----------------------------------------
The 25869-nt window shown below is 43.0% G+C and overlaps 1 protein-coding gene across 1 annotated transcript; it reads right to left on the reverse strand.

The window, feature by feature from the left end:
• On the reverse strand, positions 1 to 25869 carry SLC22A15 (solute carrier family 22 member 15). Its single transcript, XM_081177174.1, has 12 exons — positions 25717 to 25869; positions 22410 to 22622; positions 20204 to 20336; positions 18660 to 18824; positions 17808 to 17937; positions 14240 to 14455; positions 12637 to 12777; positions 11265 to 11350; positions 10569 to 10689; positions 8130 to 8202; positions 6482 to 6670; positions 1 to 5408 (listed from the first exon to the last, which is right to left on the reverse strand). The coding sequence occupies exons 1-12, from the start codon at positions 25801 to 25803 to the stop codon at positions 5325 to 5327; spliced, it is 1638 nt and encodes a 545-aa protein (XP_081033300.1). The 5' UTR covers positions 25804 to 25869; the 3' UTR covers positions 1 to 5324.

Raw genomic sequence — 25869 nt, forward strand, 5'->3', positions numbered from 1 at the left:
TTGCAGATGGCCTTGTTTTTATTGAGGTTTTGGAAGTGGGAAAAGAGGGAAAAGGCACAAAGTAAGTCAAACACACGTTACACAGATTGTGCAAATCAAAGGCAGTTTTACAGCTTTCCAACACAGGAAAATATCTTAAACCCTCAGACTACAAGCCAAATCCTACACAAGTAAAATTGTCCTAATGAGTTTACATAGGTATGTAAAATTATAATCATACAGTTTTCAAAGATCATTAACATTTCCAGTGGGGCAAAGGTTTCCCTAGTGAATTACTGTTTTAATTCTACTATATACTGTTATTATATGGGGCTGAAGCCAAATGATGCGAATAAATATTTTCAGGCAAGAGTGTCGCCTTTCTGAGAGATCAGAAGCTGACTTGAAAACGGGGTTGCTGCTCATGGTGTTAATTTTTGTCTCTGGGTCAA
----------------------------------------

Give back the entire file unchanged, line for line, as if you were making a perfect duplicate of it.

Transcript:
The 25869-nt window shown below is 43.0% G+C and overlaps 1 protein-coding gene across 1 annotated transcript; it reads right to left on the reverse strand.

The window, feature by feature from the left end:
• On the reverse strand, positions 1 to 25869 carry SLC22A15 (solute carrier family 22 member 15). Its single transcript, XM_081177174.1, has 12 exons — positions 25717 to 25869; positions 22410 to 22622; positions 20204 to 20336; positions 18660 to 18824; positions 17808 to 17937; positions 14240 to 14455; positions 12637 to 12777; positions 11265 to 11350; positions 10569 to 10689; positions 8130 to 8202; positions 6482 to 6670; positions 1 to 5408 (listed from the first exon to the last, which is right to left on the reverse strand). The coding sequence occupies exons 1-12, from the start codon at positions 25801 to 25803 to the stop codon at positions 5325 to 5327; spliced, it is 1638 nt and encodes a 545-aa protein (XP_081033300.1). The 5' UTR covers positions 25804 to 25869; the 3' UTR covers positions 1 to 5324.

Raw genomic sequence — 25869 nt, forward strand, 5'->3', positions numbered from 1 at the left:
TTGCAGATGGCCTTGTTTTTATTGAGGTTTTGGAAGTGGGAAAAGAGGGAAAAGGCACAAAGTAAGTCAAACACACGTTACACAGATTGTGCAAATCAAAGGCAGTTTTACAGCTTTCCAACACAGGAAAATATCTTAAACCCTCAGACTACAAGCCAAATCCTACACAAGTAAAATTGTCCTAATGAGTTTACATAGGTATGTAAAATTATAATCATACAGTTTTCAAAGATCATTAACATTTCCAGTGGGGCAAAGGTTTCCCTAGTGAATTACTGTTTTAATTCTACTATATACTGTTATTATATGGGGCTGAAGCCAAATGATGCGAATAAATATTTTCAGGCAAGAGTGTCGCCTTTCTGAGAGATCAGAAGCTGACTTGAAAACGGGGTTGCTGCTCATGGTGTTAATTTTTGTCTCTGGGTCAA